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WIREs Nanomed Nanobiotechnol
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Toxicity of nanomaterials to the eye

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Abstract What do nanoparticles offer drug delivery to the eye that traditional formulations do not? The underlying concept of nanomedicine is that the nanomaterials have properties that their constituent components do not have. These unique properties are the benefit, but the cost can be more a complicated toxicology assessment. Ocular delivery of therapeutic nanoparticles has the potential to greatly increase the quality of life through maintaining our vision. The eye is composed of multiple tissue types, i.e., epithelium, muscle, immune cells, neural cells, and blood vessels, to name a few. Ocular diseases affect many of these tissues at once. Introduce novel therapeutic nanoparticles and determining mechanisms of toxicity becomes challenging. This review is a survey of what is known about toxicity in experimental nanoparticles for ocular therapeutics. Specific cases are chosen to illustrate a range of toxic effects of nanoparticles in the eye. There is a unique research opportunity for in‐depth toxicology studies of nanoparticles in the eye. This has been made possible by the rapid development of therapeutic nanoparticles in the last few years. WIREs Nanomed Nanobiotechnol 2010 2 317–333 This article is categorized under: Toxicology and Regulatory Issues in Nanomedicine > Toxicology of Nanomaterials

Percentage of corneal lesion after instillation of increasing concentrations of chitosan hydrochloride (UPC1 110) (white), chitosan glutamate (UPG 210) (hatched), CHITO‐1 (dots) and CHITO‐2 (black).56 (*Scale established by Kalin P, 1994. Contribution á la validation d'un test de tolerance oculaire sur la souris. Ph.D. Thesis. University of Lausanne, Switzerland).

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(a) F‐ERG a‐ and b‐wave amplitude values in treated and control groups at different time points. (b) Implicit time of a‐ and b‐waves of flash electroretinography in treatment and control groups at different time points.10.

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Representative light microscopic photographs of laser lesions in various groups at 56 days. Tissues were stained with hematoxylin and eosin. (a) In the control group, noted the fibrovascular proliferation (FVP) arising through the disrupted retinal pigment epithelium (RPE) and Bruch's membrane and infiltrating the retina. The scale bar represents 100 um. (b) In the 400 ug DA‐loaded PLGA nanoparticle treatment group,note the prominent defects in the RPE and Bruch's membrane with a striking inhibition of FVP. The retina is drawn into the defect. (c) In the 200 ug DA‐loaded PLGA nanoparticle treatment grouping, note the prominent inhibition of FVP, and is similar to (b). (d) In the 50 ug DA‐loaded PLGA nanoparticle treatment group, we noted the prominent inhibition of FVP, and was similar to (b).10.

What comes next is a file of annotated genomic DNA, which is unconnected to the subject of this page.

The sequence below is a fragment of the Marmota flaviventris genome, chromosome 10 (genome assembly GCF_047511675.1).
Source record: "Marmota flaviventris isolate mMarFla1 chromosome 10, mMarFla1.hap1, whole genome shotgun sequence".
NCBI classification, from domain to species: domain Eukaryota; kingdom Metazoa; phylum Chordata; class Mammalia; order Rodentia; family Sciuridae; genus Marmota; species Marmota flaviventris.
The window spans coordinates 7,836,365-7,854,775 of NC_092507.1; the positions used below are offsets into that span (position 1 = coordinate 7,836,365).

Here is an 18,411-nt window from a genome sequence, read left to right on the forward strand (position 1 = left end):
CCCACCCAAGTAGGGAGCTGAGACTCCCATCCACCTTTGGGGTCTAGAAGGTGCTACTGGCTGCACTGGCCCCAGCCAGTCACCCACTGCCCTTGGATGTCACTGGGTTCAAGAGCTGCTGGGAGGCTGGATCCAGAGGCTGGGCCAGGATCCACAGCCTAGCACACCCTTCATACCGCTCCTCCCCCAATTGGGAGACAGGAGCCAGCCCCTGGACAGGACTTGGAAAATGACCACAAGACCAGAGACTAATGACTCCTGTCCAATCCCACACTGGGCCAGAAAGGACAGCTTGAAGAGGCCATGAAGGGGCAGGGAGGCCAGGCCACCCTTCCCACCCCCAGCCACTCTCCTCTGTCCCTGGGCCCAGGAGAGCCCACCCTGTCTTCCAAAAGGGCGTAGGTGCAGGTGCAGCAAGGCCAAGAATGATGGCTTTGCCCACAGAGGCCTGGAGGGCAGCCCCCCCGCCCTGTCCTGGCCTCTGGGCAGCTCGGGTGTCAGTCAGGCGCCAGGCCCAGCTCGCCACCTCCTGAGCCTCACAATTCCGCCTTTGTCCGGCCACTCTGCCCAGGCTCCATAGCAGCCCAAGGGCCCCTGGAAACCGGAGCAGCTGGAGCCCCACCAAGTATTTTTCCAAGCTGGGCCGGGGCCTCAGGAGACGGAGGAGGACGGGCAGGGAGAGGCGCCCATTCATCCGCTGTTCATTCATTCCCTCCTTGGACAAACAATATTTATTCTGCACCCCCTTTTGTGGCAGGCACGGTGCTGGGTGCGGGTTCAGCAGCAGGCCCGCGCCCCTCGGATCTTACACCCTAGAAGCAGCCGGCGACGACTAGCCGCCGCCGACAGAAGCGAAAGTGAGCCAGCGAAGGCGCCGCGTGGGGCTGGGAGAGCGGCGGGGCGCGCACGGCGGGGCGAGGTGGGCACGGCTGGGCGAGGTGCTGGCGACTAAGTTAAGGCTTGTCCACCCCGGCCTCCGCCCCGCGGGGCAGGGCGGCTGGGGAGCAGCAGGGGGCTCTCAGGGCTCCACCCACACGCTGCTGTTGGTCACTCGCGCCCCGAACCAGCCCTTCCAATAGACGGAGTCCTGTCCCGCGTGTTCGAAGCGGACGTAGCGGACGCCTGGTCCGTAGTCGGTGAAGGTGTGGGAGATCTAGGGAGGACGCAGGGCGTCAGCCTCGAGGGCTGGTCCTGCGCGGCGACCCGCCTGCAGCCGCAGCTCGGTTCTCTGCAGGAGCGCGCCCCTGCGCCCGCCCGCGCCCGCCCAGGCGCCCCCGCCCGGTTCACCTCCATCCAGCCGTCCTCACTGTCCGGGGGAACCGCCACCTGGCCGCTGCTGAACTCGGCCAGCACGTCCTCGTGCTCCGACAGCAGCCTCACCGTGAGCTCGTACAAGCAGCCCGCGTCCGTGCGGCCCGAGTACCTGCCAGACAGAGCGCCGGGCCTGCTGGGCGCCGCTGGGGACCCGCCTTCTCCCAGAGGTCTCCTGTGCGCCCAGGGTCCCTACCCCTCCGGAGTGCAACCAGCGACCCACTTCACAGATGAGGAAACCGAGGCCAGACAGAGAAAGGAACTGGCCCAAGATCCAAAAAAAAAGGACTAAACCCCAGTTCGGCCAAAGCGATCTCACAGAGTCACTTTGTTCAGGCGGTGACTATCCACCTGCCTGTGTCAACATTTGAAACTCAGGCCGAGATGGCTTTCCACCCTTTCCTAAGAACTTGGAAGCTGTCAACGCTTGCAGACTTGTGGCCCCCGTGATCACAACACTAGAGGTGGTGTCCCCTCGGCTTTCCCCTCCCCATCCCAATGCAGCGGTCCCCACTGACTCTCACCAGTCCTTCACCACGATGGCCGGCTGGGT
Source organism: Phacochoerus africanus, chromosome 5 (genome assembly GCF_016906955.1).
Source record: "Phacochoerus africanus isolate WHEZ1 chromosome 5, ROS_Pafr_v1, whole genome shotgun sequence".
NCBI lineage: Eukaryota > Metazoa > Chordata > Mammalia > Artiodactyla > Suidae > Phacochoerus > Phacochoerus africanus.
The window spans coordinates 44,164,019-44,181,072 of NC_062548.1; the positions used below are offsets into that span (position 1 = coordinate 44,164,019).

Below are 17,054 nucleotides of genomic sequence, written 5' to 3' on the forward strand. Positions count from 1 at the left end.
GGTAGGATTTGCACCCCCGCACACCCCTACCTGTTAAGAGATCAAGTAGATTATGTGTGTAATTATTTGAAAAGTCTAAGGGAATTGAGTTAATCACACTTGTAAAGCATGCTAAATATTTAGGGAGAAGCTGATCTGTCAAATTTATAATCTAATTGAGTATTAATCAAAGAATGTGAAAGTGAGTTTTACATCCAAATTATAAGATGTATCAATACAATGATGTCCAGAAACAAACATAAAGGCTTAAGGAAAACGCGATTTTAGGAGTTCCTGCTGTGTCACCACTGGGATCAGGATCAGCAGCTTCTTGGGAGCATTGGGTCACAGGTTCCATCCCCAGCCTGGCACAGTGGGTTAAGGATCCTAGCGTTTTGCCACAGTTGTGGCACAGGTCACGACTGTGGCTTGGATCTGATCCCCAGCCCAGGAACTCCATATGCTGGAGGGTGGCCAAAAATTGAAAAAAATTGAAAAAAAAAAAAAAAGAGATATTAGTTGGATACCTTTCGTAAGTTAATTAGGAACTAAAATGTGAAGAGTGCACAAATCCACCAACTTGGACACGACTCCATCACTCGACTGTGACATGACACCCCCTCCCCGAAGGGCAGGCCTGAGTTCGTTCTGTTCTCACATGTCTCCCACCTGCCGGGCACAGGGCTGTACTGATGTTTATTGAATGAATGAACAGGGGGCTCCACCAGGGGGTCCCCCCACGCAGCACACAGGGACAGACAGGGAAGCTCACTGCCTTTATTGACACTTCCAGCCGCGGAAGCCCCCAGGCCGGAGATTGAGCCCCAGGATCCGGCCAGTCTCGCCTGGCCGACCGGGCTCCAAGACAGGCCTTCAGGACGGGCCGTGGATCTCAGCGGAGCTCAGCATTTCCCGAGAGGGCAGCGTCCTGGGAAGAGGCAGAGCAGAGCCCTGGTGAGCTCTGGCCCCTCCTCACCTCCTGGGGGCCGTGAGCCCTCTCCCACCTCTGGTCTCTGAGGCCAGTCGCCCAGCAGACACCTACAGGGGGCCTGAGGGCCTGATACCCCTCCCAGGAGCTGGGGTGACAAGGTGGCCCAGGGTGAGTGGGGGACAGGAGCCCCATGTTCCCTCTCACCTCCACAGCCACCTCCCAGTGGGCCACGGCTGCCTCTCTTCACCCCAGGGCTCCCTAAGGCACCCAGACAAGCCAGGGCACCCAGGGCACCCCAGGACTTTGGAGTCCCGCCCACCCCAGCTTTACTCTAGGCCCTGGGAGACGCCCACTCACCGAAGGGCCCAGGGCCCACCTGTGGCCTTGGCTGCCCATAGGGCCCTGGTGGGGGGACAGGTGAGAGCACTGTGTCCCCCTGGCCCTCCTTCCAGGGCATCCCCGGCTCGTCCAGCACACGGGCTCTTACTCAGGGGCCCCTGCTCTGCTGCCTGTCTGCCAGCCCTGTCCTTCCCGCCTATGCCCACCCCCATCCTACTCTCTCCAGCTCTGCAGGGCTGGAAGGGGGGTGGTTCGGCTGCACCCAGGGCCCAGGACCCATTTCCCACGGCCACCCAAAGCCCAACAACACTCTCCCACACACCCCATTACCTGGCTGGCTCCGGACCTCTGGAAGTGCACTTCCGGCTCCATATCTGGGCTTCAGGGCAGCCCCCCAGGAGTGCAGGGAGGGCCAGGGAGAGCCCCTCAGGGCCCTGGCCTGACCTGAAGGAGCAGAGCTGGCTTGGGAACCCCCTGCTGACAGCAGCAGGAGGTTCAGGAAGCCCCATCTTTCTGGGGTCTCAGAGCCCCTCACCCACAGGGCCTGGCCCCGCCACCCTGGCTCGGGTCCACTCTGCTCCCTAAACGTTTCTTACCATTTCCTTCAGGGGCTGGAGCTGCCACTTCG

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Scanning electron microscopy image of dexamethasone acetate–loaded (D,L‐lactide‐co‐glycolide) nanoparticles (scale bar 1 um).10.

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Gross postmortem evaluations were done on all eyes for signs of toxicity, inflammation, and physical trauma. The x‐axis represents the percentage of all eyes for which the characteristic was noted. Results of gross observations of eyes injected via the intravitreous route. Inflammation refers to apparent inflammation anywhere in the eye, whereas haze and membranous opacity suggest inflammatory infiltrates in vitreous.3.

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Gross photographs of eye cups (a, c) and cryosections (b, d, e) from eyes injected intravitreally with PBS (a, b) or chitosan nanoparticles (c–d). (a) The rabbit retina has blood vessels only in the medullary rays (double arrow) that emanate from the optic nerve head, whereas the rest of the retina is avascular. (b) The retinal blood vessels are on the surface of the retina (arrow) and the nuclei of neurons are in three layers: monolayer of ganglion cells innermost, the inner nuclear layer in the middle, and the outer nuclear layer, which contains the nuclei of the photoreceptors. Chitosan‐induced inflammation was characterized by a large white blood cell infiltrate in the vitreous, which has the appearance of a membranous opacity in the gross photograph (arrow in c). Inflammatory cells were apparent on the surface of the retina in cryosections (asterisk in d). Bars indicate (a, c) 1 mm; (b, d) 20 µm. (b, d) Hematoxylin and eosin (H and E) stained sections.3.

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Effects of exposure of freshly isolated whole mouse serum on the surface charge (diamond) and mean hydrodynamic diameter (circle) of chitosan‐DNA nanoparticles. Error bar indicates the standard deviation of at least three measurements.58.

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Physical characterization of chitosan‐DNA nanoparticles. (a) SEM image of nanoparticles. (b) Effect of N/P ratio on the mean size (diamond) and zeta potential (square) of the nanoparticles. (c) Effect of the pH of the nanoparticle suspension on the zeta potential of the nanoparticles.58.

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Ocular surface structures of chitosan nanoparticle (CSNP)‐treated (OD) and control (OS) rabbit eyes. Rabbits were exposed to CSNPs for 24 h. Representative conjunctival impression cytology (a, b) and conjunctival (c, d), and corneal (e, f) sections are shown. Conjunctival and corneal epithelia from both control and treated eyes displayed normal cell layers and morphology. No signs of tissue edema were observed in any structure studied after exposure to CSNPs compared with controls. Scale bar, 100 um.6.

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